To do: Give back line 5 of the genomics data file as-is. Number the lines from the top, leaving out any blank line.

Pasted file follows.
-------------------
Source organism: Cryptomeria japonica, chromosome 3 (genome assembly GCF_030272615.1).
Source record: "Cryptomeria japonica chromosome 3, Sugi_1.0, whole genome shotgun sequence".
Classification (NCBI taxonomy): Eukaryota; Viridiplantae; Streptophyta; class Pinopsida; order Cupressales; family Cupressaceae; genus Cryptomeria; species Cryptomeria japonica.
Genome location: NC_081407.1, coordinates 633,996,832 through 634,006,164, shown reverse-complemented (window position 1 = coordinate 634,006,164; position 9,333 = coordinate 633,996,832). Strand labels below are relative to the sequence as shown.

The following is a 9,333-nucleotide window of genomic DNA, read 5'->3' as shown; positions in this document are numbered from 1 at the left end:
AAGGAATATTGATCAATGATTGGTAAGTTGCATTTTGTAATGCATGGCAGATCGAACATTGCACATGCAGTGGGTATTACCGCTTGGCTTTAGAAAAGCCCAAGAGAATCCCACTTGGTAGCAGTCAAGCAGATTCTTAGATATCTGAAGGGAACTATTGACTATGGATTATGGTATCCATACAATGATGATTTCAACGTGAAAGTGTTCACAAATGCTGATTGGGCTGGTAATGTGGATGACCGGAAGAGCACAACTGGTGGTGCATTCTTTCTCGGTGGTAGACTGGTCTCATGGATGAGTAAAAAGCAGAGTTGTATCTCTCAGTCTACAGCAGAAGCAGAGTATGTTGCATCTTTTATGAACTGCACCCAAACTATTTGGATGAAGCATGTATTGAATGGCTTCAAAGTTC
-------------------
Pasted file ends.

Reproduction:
The following is a 9,333-nucleotide window of genomic DNA, read 5'->3' as shown; positions in this document are numbered from 1 at the left end: